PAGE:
The early ratings for last night's Oscars indicate that the telecast may have racked up its best numbers since 2007, according to Deadline. Which is good news for Seth MacFarlane, especially if you ignore that the biggest viewership increase came after The Walking Dead ended on AMC and that six of the nine Best Picture nominees had done more than $100 million at the box office. Otherwise, what do you really remember from last night's telecast besides Jennifer Lawrence's face plant, the Jaws play-off theme (which was funny exactly once) and the steamed look on Ben Affleck's mug when he came out on stage after MacFarlane's Gigli remark?
And that brings me to my first Oscars recap observation:
1. Was everybody in the Dolby Theater on Ablixa? Beginning with the show's weirdly cold opening, the telecast was devoid of the emotional highs and lows, pomp and circumstance that the Oscars used to have and haven't had for a few years. During the Movieline liveblog, I wondered if Harvey Weinstein had gotten Trazodone, which is name-checked in Silver Linings Playbook, added to the Academy Awards gift bag. But I now think the Side Effects antidepressant reference is more appropriate. Even MacFarlane's most out-there insults seemed even-keeled. New York Magazine slammed the Family Guy creator for being sexist, but I thought his bigger sins were being mediocre and cold. It's as if the digital revolution didn't just rewrite the way the film industry makes and releases movies, it reduced the way Hollywood generates excitement into a kind of binary code. Everything's either a 1 or a 0. That's what last night felt like, and the only time some of that old-timey Oscar excitement crept back into the broadcast was when Affleck gave his speed-speech. The privilege of being able to make movies is obviously still exciting to him, and he's good at spreading that giddy feeling.
2. The Oscars should not aspire to be the Tonys. So, I understand why there was a preponderance of musical numbers last night: MacFarlane is a show-tunes freak, Les Miserables, Hugh Jackman and Anne Hathaway were all nominated, and Barbra Streisand was on board to perform a tribute to the late Marvin Hamlisch. But that doesn't mean they were a good thing. The show was listless to begin with, and all those musical numbers didn't help. Plus, the Chicago (2002) and DreamGirls (2006) tributes left me wondering if I'd slipped and fallen into the Hot Tub Time Machine. I half-expected to see Jackman join MacFarlane for some sort of tribute to The Music Man (which Family Guy has parodied more than once). I'm not going to suggest this is part of a trend, by the way, but have you noticed that a similar things has been happening over at Saturday Night Live? The practice of having musical guests hosting and performing — as Justin Bieber just did — is not helping the show's comedy cred, and, for a number of seasons now, an unusual number of skits seem to be built around musical performances. (On a related note, as a big Lonely Island fan, I just have to say that "YOLO" clip with Adam Levine and Kendrick Lamar was lame.)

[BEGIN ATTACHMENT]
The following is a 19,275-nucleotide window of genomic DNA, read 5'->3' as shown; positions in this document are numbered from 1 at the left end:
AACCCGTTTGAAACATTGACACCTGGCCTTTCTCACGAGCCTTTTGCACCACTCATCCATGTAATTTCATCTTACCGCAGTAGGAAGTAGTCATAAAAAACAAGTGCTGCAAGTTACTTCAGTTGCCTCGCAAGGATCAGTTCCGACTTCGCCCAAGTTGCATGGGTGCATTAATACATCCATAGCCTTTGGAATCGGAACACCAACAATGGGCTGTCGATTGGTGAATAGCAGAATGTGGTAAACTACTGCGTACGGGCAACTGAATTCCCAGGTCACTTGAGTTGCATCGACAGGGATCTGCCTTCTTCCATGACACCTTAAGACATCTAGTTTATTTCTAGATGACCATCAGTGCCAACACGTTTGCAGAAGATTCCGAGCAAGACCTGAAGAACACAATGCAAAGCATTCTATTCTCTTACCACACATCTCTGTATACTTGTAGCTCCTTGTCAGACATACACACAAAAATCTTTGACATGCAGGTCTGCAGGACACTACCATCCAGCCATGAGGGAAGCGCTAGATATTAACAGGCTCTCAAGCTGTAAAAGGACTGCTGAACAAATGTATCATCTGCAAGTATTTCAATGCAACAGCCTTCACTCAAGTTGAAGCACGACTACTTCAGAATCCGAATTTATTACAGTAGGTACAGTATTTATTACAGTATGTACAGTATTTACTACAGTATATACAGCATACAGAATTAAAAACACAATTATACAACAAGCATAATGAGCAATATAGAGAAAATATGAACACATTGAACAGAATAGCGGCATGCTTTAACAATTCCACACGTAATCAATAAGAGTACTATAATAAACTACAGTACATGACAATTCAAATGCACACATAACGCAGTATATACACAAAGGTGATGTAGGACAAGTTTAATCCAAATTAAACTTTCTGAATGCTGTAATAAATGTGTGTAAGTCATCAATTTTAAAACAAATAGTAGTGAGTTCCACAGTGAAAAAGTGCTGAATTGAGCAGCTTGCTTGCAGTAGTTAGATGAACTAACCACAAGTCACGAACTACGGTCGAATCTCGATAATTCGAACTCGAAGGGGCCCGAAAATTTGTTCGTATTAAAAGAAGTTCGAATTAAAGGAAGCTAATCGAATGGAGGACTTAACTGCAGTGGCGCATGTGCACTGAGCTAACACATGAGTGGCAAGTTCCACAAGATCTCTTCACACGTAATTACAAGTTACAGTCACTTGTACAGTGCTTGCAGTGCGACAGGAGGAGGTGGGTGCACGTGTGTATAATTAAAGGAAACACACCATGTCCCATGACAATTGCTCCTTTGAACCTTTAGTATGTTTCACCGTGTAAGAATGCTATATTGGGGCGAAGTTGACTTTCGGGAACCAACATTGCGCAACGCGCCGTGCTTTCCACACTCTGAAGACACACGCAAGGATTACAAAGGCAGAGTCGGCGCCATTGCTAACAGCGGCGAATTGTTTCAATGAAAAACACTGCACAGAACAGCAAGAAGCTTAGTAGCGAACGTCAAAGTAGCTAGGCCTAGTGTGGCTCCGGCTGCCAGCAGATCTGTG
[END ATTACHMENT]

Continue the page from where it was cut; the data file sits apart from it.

3. The only real surprise of the night was Christoph Waltz's win: Coming as it did near the beginning of the telecast, Waltz's Best Supporting Actor Oscar — which had been predicted in some quarters but mostly as a longshot — left the impression that a night of surprises was ahead. And then everything unfolded as predicted. If you followed all of the pre-season Oscar punditry, I bet you were bored.
4. Was Ben Affleck's comment about not holding grudges directed, in part, at Seth MacFarlane? One of the more interesting observations Affleck made during his Best Picture acceptance speech was, "You can't hold grudges. It's hard. But you can't hold grudges." The Argo director could have been referring to the Academy's decision to snub him for a Best Director Oscar, but, he just as well could have been referring to MacFarlane's remark that he'd gone from "starring in Gigli to becoming of the most respected filmmakers of this generation." The line didn't seem so sharp to me. Gigli is an awful movie. But Deadline reported that Affleck was pissed off by the remark, and the filmmaker did launch a half-hearted jab at MacFarlane when he came out on stage shortly after the Oscars host uttered the punchline. (Affleck said something about it still being possible for MacFarlane to "turn the show around," but wouldn't it have been cool if he just said, 'Argo, fuck yourself"?) The grudges remark, which Affleck delivered during his Best Picture acceptance speech, was a nice zen-like catch-all that demonstrated that Big Ben wasn't just an Oscar winner, he was an enlightened Oscar winner.
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